In Singapore, a child under 18 cannot legally purchase cigarettes or alcohol, consent to be married, and does not have the capacity to enter into a contract.
Young people are generally presumed to be unable to fully understand the consequences of their actions and, therefore, are unable to give valid informed consent.
Yet, parental consent is not needed if a girl under the age of 18 wishes to have an abortion.
The Health Ministry has resisted the parental consent requirement on the basis that "many teenagers who go for an abortion may not have the necessary family support" and "there are concerns that some may be driven to backstreet abortions" ("Teenagers 'starting to have sex at a younger age'"; Feb 22).
However, this was not always the case.
In 1969, when abortion was first liberalised in Singapore, an unmarried girl under the age of 18 had to obtain the consent of at least one of her parents or her guardian in order to undergo an abortion. This requirement was lifted in 1974.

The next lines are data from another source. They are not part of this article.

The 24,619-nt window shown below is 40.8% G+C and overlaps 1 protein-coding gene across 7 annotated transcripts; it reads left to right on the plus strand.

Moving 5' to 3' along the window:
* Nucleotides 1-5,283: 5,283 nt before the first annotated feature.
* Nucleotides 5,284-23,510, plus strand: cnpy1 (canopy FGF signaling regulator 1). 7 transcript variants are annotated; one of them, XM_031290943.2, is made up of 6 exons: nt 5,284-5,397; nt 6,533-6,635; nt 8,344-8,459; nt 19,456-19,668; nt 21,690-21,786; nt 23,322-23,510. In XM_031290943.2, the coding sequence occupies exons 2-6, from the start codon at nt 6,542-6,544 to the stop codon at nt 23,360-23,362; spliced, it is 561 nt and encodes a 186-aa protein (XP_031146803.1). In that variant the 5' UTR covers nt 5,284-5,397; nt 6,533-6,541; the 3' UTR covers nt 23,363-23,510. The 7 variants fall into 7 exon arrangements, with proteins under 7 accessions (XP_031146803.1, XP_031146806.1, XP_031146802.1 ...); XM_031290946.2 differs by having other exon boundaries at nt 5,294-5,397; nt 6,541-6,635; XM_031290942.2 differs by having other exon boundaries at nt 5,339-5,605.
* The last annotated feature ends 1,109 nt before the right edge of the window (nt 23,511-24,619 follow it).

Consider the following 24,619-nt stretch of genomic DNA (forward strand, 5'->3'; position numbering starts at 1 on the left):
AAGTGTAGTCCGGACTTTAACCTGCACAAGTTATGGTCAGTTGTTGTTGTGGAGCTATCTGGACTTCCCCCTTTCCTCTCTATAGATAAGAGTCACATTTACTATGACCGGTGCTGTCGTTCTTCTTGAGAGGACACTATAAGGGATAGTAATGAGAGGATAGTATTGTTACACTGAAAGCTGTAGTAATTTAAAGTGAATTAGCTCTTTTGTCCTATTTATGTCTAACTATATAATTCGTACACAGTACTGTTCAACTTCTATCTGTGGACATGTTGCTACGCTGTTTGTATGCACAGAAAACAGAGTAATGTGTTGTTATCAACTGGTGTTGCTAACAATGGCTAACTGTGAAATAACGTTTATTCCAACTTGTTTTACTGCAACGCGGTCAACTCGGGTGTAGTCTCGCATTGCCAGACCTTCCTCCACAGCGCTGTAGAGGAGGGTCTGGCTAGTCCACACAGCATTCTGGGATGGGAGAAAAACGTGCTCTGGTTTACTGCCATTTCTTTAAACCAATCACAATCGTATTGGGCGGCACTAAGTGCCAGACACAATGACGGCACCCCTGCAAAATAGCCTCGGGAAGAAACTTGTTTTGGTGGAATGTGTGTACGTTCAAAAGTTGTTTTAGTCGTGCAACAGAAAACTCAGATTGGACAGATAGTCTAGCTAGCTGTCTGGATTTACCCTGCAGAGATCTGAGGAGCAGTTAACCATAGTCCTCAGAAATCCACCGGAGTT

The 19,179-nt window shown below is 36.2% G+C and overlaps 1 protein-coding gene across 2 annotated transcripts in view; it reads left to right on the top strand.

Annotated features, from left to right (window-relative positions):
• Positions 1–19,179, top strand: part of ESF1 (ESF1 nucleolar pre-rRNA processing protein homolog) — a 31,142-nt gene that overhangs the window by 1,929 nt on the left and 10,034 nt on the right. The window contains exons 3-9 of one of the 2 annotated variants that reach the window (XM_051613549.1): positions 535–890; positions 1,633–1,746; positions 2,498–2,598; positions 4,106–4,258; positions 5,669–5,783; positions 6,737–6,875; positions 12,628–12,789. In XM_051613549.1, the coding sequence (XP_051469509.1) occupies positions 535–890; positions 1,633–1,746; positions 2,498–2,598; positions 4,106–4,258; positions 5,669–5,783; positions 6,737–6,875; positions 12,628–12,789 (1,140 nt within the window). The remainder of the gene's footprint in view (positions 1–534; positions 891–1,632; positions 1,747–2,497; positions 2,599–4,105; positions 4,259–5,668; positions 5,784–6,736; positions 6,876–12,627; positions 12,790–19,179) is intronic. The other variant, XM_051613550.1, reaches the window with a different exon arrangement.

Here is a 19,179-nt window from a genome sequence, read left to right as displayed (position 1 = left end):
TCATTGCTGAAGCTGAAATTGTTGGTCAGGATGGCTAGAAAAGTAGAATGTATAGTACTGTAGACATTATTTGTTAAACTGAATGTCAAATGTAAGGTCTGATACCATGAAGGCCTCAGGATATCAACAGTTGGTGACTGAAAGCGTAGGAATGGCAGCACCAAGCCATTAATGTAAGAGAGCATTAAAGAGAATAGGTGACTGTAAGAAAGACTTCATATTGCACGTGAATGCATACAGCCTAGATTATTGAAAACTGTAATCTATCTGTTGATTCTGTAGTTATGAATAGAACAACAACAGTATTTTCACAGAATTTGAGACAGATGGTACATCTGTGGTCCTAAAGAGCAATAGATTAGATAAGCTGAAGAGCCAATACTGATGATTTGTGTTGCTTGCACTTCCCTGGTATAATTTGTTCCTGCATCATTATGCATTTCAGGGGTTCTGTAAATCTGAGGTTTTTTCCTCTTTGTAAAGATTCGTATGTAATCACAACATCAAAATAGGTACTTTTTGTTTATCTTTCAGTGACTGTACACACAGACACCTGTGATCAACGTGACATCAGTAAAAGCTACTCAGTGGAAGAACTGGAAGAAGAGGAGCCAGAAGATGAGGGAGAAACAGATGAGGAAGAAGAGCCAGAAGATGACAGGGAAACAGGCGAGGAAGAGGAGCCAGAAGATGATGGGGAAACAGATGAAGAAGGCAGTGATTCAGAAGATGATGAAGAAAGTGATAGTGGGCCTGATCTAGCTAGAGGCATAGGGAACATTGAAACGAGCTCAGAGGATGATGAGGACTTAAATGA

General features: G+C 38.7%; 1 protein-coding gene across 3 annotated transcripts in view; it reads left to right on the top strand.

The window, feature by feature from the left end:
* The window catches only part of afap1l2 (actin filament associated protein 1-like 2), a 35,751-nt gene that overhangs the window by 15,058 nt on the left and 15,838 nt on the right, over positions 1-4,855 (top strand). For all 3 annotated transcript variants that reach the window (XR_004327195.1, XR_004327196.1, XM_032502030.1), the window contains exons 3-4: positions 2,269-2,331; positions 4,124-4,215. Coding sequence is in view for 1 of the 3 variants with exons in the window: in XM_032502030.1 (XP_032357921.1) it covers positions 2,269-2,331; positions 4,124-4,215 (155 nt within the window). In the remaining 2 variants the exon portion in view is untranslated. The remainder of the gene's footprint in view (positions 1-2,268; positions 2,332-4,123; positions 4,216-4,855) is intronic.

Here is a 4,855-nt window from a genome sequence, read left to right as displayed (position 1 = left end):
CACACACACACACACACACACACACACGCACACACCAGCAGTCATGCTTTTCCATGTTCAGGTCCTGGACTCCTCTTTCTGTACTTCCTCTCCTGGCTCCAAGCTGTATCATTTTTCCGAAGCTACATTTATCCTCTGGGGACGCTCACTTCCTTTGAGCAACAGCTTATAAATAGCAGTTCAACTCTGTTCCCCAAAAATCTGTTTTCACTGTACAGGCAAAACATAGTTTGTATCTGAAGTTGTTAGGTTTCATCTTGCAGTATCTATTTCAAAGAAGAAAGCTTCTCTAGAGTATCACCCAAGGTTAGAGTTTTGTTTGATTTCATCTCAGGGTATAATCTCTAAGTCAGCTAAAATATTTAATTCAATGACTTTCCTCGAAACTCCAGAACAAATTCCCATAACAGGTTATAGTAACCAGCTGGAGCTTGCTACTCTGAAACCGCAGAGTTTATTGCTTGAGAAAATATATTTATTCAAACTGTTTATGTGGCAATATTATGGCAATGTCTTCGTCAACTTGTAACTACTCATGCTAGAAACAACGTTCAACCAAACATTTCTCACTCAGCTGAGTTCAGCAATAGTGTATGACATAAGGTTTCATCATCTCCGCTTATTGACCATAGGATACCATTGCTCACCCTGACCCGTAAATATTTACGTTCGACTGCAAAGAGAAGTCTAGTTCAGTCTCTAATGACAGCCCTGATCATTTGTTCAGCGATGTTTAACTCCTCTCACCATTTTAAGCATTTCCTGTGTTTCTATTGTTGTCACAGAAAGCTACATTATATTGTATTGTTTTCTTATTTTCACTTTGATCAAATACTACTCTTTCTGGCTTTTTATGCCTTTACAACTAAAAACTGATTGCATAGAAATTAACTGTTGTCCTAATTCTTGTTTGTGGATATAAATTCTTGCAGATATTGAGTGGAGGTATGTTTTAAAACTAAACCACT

It is not true that parental consent is harmful to girls considering abortion.
According to a United States study from 1987 to 2003, laws requiring parental notification or consent were associated with a 15 per cent to 25 per cent reduction in suicides committed by girls from 15 to 17 years of age.
The Singapore Government has also affirmed the value of family involvement. In 2003, then Health Minister Lim Hng Kiang explained that the Health Ministry encouraged teenagers "to bring in their families" to the mandatory pre-abortion counselling sessions "so that counselling can be done holistically".
Thus, the Government should restore the need for parental consent for abortions performed on girls under the age of 18.
Young women who find themselves pregnant, as well as their families, should be given love, care and support.
As far as possible, the Government should help to promote reconciliation and restoration of family ties, rather than allow young women to undergo the invasive procedure of abortion alone.